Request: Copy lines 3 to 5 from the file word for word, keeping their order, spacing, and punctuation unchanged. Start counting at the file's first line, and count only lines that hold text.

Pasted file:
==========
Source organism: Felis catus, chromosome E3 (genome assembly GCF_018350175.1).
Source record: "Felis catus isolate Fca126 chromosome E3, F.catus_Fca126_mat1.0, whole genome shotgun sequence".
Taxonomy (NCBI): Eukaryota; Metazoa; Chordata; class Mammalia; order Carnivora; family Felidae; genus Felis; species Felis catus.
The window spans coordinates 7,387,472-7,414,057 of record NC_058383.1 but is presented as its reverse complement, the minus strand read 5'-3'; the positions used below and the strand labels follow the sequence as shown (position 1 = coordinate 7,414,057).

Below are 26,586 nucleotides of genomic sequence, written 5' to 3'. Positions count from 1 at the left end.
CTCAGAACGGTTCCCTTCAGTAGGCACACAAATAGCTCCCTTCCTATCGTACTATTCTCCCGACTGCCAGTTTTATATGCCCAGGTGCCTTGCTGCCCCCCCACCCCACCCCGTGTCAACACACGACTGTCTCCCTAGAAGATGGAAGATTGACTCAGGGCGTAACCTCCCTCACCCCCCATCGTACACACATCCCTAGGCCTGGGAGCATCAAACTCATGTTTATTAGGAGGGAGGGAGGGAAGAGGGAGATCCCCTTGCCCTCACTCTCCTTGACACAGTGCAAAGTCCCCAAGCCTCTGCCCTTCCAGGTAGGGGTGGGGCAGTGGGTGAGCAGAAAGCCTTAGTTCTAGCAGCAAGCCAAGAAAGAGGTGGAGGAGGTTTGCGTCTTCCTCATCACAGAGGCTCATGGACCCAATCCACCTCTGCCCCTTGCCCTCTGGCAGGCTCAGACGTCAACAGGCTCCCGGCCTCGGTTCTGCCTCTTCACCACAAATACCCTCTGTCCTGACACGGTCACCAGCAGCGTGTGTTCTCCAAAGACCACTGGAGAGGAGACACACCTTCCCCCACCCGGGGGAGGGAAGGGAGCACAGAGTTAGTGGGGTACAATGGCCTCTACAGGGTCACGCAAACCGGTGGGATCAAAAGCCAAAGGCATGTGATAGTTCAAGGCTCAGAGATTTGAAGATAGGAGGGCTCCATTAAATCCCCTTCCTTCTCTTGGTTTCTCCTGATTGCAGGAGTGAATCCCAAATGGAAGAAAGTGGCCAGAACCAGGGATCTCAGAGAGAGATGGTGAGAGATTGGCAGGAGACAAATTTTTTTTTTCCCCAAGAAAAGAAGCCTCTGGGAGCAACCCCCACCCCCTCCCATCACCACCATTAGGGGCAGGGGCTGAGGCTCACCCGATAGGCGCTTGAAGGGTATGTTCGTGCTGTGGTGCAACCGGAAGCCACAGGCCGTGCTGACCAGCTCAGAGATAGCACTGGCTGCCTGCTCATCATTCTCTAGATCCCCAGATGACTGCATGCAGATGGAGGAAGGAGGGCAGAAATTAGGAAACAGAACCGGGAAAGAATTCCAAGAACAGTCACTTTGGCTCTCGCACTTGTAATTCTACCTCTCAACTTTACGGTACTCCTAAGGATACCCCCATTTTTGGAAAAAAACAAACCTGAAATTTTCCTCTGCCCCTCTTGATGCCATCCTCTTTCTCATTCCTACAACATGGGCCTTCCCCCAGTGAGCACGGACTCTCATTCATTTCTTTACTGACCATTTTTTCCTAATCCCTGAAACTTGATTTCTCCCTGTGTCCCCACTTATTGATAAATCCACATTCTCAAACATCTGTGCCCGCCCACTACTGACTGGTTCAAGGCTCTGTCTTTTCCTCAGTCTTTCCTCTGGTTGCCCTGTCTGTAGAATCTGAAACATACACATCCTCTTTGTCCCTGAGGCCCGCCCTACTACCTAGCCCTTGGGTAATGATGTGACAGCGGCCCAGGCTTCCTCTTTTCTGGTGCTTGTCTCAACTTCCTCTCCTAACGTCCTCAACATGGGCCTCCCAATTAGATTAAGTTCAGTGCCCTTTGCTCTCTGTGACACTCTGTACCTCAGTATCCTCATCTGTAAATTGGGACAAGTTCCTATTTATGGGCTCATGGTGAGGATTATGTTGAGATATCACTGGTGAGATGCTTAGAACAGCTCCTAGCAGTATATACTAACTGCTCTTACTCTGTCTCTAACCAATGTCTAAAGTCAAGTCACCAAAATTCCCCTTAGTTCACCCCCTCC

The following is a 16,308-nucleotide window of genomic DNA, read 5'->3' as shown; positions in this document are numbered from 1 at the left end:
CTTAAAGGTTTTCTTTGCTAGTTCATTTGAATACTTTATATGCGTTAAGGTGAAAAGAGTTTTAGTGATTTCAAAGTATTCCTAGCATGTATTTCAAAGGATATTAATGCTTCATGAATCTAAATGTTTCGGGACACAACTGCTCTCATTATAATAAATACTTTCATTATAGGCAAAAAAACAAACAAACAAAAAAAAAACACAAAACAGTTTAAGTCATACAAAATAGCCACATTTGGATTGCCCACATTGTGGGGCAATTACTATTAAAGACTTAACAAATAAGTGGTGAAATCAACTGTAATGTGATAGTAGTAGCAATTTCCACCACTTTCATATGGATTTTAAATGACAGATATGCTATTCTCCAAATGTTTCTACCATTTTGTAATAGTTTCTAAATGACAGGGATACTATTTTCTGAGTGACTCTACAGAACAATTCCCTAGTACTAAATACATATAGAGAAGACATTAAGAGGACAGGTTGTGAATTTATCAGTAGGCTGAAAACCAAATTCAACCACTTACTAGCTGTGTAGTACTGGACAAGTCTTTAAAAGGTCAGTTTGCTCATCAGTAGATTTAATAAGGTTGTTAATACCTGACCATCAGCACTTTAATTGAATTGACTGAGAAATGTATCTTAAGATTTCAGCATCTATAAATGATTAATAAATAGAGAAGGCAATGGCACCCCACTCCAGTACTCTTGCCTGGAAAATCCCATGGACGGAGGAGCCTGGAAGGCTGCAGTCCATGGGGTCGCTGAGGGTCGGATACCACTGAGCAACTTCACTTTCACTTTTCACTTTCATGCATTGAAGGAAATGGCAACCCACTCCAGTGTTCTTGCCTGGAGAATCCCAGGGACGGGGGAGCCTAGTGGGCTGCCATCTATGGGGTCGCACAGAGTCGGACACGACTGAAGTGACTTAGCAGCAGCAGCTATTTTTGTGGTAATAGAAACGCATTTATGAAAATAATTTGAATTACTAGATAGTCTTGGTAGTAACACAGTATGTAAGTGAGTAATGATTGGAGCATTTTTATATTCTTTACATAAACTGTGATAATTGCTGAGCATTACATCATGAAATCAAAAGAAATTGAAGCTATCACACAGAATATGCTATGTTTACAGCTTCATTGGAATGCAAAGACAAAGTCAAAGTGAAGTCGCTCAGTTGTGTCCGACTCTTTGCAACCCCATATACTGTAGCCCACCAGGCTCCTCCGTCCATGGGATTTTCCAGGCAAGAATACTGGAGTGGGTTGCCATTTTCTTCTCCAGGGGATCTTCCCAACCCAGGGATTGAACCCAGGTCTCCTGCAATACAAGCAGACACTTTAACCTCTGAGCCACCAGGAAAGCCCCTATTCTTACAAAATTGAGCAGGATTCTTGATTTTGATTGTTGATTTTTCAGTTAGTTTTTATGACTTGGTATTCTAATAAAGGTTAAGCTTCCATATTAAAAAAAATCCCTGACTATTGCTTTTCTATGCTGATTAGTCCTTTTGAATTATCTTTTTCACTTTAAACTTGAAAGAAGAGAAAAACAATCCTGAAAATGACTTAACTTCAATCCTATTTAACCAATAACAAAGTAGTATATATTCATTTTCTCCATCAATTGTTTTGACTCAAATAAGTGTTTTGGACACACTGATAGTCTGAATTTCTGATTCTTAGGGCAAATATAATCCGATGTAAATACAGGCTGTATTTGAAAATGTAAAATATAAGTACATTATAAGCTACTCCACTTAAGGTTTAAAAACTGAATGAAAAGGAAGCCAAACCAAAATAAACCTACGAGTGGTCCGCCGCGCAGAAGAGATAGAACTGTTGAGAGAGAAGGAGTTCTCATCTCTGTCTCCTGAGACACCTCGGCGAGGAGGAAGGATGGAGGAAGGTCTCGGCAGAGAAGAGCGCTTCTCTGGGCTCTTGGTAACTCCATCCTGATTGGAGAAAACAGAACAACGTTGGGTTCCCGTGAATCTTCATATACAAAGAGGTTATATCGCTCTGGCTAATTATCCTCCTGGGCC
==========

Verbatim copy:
Taxonomy (NCBI): Eukaryota; Metazoa; Chordata; class Mammalia; order Carnivora; family Felidae; genus Felis; species Felis catus.
The window spans coordinates 7,387,472-7,414,057 of record NC_058383.1 but is presented as its reverse complement, the minus strand read 5'-3'; the positions used below and the strand labels follow the sequence as shown (position 1 = coordinate 7,414,057).

Below are 26,586 nucleotides of genomic sequence, written 5' to 3'. Positions count from 1 at the left end.